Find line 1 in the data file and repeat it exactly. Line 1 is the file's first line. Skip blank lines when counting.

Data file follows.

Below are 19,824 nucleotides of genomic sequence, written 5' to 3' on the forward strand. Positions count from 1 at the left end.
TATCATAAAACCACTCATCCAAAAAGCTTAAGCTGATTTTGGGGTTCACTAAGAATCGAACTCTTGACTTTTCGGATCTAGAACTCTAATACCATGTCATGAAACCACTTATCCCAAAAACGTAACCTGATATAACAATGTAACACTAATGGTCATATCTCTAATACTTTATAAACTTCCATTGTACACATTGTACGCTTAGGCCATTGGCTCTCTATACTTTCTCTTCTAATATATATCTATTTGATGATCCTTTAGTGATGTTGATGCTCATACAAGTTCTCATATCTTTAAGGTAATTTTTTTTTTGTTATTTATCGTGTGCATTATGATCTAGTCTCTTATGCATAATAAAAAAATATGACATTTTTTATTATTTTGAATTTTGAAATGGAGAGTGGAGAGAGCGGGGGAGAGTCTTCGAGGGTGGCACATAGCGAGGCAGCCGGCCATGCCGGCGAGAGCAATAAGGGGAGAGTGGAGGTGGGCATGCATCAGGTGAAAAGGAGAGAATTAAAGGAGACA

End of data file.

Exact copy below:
Below are 19,824 nucleotides of genomic sequence, written 5' to 3' on the forward strand. Positions count from 1 at the left end.